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Rocky Ridge kicks off carnival with food & fun

Ingrid Mezo

Brandon Kinnaird, 13, (above) found out he could go faster sliding down the giant wooden slide on his shorts rather than use the burlap sack. Rockey Ridge volunteers Jean Knipple and Bill Dinterman (above right) assemble hot ham sandwiches for patrons. Zack Carter, 6, and sister Sierra, 4, (right) of Utica, show off the goldfish they won on Monday night at the Rocky Ridge Volunteer Fire Company Carnival. the carnival runs through Saturday.

(8/16) Thin slices of pale ham bubbled and browned to a golden crisp on Steve Wolfe’s hot grill at the Rocky Ridge Volunteer Fire Co. carnival Monday evening.

Wolfe, a resident of Rocky Ridge, and other volunteers were hard at work at the ham stand in Mt. Tabor Park, and the demand for the carnival’s famous country fried ham sandwiches had only begun.

Rocky Ridge kicked off its annual carnival Monday evening with its signature food and main attractions – country fried ham sandwiches, homemade fruit pies, ham and bean soup and chicken salad.

By Wolfe’s estimate, more than 300 pounds of ham had already been fried in peanut oil and stacked high on soft, white buns. The five grills under the pavilion were working at full speed and barely keeping up with demand.

‘‘That’s a good sign for us during the week," Wolfe said.

According to carnival organizer Betty Ann Mumma, there are no written recipes for the carnival’s famous foods and everything is prepared from memory.

‘‘I’ve been doing it for 40 years...and after you do it so much, it’s just a routine," she said.

There is also no deviating from the main ingredients or else the customers will know.

Nearly two tons of ham had been prepared in advance for the carnival, and Mumma said she expects the crew to prepare more by the end of the week.

For Bob Mumma, the president of Rocky Ridge’s Fire Co., the carnival is the biggest fundraiser for the company. Last year the carnival brought in $48,000 in profits.

The carnival’s family atmosphere and its food are what attracted Russ Clarke of Uniontown this year.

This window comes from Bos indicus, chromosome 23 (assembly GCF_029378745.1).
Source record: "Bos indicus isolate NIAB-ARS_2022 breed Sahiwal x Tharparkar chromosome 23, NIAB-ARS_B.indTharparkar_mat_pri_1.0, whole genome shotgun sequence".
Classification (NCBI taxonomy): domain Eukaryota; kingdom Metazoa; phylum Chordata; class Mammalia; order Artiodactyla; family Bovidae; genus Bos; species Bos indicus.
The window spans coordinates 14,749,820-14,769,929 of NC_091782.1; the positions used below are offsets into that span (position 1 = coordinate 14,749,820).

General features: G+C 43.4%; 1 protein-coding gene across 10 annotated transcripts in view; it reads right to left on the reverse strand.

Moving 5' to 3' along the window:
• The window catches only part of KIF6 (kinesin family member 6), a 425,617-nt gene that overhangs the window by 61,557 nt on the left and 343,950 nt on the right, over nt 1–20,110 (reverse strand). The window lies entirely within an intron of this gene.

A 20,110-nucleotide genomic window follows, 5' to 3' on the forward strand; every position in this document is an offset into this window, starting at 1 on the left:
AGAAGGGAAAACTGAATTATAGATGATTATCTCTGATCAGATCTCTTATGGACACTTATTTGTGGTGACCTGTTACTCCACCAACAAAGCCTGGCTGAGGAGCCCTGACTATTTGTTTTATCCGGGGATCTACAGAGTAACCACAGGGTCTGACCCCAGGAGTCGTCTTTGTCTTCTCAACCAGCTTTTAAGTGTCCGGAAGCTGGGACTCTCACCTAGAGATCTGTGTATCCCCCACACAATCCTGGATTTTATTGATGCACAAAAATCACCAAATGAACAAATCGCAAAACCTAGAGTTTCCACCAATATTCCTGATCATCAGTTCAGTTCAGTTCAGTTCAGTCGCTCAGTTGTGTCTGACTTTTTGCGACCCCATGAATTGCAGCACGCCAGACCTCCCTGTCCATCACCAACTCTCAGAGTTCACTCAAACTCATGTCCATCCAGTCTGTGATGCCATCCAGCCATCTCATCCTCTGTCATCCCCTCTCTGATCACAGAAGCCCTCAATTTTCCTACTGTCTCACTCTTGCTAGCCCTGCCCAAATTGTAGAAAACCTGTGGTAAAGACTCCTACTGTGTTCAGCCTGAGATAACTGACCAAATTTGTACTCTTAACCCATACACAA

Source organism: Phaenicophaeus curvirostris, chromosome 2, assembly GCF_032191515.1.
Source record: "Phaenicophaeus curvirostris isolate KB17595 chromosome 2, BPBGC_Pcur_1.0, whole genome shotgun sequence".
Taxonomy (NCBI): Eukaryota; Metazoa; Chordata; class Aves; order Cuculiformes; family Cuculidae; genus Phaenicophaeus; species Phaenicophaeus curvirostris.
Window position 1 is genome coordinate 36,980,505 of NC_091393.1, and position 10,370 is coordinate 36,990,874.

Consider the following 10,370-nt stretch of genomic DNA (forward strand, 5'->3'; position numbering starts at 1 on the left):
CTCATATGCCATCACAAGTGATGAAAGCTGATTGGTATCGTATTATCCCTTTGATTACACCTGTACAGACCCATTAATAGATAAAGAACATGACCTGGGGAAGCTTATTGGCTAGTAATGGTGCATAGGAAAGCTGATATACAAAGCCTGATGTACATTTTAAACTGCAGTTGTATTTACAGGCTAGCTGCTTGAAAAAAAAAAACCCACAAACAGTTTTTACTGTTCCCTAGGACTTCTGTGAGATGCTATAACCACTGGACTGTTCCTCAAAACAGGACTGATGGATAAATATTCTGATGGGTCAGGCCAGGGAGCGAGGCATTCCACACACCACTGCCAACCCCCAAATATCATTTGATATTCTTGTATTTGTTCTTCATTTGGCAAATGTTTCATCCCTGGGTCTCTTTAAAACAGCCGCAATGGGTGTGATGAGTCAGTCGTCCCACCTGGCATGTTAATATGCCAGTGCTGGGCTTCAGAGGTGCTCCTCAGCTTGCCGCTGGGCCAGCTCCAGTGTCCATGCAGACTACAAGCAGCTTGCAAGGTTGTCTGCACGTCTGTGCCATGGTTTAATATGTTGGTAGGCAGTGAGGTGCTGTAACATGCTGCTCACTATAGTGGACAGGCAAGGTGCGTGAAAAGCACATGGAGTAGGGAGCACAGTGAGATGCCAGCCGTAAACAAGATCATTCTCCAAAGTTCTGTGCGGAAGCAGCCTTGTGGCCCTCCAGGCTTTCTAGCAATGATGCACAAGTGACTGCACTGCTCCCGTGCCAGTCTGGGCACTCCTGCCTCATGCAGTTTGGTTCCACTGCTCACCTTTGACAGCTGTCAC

‘‘During the week I’ll try most things because they’re all good," Clarke said.

He and his wife, Betty, usually don’t attend a lot of the carnivals, he said, but they never skip Rocky Ridge.

While the food may have been the main attraction for many carnival seekers, the 35-foot tall wooden slide brought fun and memories for the Burke family of Creagerstown. The covered slide, which is 100 feet long, has been a mainstay at the park since Rocky Ridge started the carnival nearly 54 years ago.

As children breezed down the wavy, wooden slide on blankets and burlap sacks, Michael Burke watched his 6-year-old son Corey sail to the bottom and land in a pile of sawdust. Burke asked his son if he wanted a rest. Red cheeked and full of energy, Corey shook his head no and bounded up the ramp for another run.

‘‘It looks like he’ll need one in a little bit," Burke said.

The wooden slide brought back memories for Burke’s wife, Debbie, who used to spend all her time on the slide when she was a young girl.

‘‘I just remember going on the slide from the time we came to the time we left," she said.

The small, compact atmosphere of the carnival and the affordable games and hayrides were a bonus for her and her family. For a small price they were able to try everything the carnival offered, she said.

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